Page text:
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Student inventors: Apply for the Lemelson $30K

The Lemelson-MIT Program invites MIT student inventors to apply for its annual $30,000 Lemelson-MIT Student Prize for inventiveness. All currently enrolled MIT seniors and graduate students are eligible to apply for the student prize, regardless of major or area of study. The application deadline is 4 p.m. on Jan. 12, 2007.

Past Lemelson-MIT Student Prize winners have garnered national media coverage from outlets such as CNN, MSNBC, the Associated Press, the Boston Globe, USA Weekend and Newsweek, which has served as valuable exposure to the investment community. Said 2006 winner Carl Dietrich, "I have put the money from the prize toward the development of my company, Terrafugia. The prize allowed Terrafugia to show our concept for a roadable aircraft at AirVenture Oshkosh--the biggest aviation celebration in the world. Because of our participation there, we now have a good number of place-holder deposits for our product, the Transition, and I am now in a much better position to raise the next round of money that Terrafugia will need to move forward." Andrew Heafitz, 2002 winner, gained a contract with the U.S. Air Force after he was featured on TV as a result of winning the student prize.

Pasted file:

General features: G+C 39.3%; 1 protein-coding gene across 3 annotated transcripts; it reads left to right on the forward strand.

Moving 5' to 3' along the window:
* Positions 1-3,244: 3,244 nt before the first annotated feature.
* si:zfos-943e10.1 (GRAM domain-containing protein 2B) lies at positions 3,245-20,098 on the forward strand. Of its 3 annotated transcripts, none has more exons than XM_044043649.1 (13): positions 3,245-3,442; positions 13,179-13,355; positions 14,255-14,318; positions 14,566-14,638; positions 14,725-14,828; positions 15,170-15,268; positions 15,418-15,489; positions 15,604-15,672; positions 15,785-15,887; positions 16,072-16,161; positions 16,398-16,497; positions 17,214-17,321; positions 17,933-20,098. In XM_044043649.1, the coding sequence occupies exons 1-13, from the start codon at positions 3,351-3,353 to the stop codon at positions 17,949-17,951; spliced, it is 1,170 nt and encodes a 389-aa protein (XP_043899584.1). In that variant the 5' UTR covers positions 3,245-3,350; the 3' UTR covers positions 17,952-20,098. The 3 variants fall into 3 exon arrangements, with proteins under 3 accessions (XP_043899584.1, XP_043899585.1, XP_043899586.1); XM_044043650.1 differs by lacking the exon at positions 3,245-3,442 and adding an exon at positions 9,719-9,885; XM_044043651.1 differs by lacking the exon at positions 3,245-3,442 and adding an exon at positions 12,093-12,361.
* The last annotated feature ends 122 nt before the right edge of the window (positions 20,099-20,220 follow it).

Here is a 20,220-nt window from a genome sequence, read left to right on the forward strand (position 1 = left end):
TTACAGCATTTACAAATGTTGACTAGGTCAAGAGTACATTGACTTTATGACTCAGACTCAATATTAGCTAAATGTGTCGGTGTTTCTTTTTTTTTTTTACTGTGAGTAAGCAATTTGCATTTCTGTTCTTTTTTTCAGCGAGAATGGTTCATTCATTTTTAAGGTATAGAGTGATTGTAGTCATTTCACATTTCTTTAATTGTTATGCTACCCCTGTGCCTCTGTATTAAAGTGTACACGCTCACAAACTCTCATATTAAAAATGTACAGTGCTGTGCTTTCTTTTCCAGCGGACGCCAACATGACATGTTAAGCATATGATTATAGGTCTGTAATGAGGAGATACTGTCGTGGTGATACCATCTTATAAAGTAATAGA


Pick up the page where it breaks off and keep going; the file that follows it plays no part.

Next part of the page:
Interested students need to complete an online application that includes the following: a 1,000-word, or less, description of their inventiveness while at MIT, two letters of recommendation and a current resume or CV. Supporting photos or diagrams may also be included. Students must register as new users before accessing the application ( Questions can be directed to Lemelson-MIT Program Officer Ingrid Dudek at 617-253-3490 or

The winner will be announced at a press conference the morning of Feb. 14, 2007.

The Lemelson-MIT Program recognizes outstanding inventors, encourages sustainable new solutions to real-world problems, and enables and inspires young people to pursue creative lives and careers through invention. The program was established in 1994 at MIT, by one of the world's most prolific inventors, Jerome Lemelson (1923-1997), and his wife, Dorothy. It is funded by the Lemelson Foundation and administered by MIT's School of Engineering. More information is online at

A version of this article appeared in MIT Tech Talk on October 18, 2006 (download PDF).

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